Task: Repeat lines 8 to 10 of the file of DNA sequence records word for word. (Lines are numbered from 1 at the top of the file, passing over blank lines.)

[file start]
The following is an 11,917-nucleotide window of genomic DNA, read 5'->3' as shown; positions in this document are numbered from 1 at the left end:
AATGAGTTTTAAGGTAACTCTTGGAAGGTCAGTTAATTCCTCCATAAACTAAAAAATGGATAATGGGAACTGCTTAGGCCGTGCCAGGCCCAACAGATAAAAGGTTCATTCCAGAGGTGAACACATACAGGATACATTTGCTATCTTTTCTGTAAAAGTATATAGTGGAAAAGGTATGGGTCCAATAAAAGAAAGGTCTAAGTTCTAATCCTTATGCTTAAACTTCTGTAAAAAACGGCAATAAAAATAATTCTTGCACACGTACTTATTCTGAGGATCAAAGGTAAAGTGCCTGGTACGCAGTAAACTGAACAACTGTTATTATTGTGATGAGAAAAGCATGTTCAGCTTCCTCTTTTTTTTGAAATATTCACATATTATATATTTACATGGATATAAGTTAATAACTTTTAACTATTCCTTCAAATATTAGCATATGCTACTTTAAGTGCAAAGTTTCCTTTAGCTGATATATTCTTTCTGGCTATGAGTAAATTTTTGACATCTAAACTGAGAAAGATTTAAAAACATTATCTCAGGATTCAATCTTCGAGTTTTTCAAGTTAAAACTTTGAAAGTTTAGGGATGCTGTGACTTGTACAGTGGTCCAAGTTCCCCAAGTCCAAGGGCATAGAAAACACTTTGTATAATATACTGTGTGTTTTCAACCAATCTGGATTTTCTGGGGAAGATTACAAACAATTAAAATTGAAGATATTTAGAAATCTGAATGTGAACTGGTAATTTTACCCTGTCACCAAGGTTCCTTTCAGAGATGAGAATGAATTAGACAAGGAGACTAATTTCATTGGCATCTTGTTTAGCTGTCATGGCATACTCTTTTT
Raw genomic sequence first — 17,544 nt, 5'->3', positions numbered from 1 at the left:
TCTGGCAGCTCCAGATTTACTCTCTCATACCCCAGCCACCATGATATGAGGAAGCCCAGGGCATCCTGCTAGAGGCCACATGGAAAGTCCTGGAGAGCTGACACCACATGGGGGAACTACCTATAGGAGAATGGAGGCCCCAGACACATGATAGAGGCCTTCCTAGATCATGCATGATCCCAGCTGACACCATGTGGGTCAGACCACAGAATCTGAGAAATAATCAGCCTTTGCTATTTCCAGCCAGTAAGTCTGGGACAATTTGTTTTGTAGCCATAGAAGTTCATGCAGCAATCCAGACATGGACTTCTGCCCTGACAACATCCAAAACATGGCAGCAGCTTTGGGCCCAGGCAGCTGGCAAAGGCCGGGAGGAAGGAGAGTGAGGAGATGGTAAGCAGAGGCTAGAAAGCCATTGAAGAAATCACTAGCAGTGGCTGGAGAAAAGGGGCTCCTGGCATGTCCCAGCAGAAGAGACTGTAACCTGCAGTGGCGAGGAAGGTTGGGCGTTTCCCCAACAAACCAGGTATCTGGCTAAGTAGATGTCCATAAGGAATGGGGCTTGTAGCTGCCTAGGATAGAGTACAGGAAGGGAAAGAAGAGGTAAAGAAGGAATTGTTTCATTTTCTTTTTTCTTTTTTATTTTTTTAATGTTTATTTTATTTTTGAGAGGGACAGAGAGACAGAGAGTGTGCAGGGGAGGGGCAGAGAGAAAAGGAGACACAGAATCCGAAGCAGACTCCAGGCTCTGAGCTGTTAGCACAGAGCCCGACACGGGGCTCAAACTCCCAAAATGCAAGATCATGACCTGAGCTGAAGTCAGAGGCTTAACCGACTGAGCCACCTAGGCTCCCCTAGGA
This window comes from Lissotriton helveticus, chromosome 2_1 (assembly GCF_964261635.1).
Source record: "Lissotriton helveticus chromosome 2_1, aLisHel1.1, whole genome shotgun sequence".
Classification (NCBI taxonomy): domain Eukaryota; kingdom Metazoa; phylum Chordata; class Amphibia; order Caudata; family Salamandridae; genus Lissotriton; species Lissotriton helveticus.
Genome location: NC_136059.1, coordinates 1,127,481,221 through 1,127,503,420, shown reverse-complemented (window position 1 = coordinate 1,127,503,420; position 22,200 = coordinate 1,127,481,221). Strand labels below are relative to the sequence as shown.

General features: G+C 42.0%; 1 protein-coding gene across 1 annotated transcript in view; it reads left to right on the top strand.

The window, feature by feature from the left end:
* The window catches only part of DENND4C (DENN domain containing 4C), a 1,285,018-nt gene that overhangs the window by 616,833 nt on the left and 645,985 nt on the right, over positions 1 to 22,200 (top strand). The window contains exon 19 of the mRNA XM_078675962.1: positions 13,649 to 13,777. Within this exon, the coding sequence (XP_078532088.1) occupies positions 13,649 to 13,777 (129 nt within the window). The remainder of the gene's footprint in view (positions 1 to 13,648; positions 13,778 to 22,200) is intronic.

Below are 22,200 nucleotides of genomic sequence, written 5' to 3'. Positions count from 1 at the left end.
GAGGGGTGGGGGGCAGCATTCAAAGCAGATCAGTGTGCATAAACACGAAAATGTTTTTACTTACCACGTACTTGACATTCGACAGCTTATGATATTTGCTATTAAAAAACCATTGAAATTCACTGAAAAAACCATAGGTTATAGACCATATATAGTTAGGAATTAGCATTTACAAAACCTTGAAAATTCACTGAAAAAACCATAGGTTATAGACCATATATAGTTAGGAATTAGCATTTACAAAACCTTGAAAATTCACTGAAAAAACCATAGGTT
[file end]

Genome location: NC_136059.1, coordinates 1,127,481,221 through 1,127,503,420, shown reverse-complemented (window position 1 = coordinate 1,127,503,420; position 22,200 = coordinate 1,127,481,221). Strand labels below are relative to the sequence as shown.

General features: G+C 42.0%; 1 protein-coding gene across 1 annotated transcript in view; it reads left to right on the top strand.

The window, feature by feature from the left end: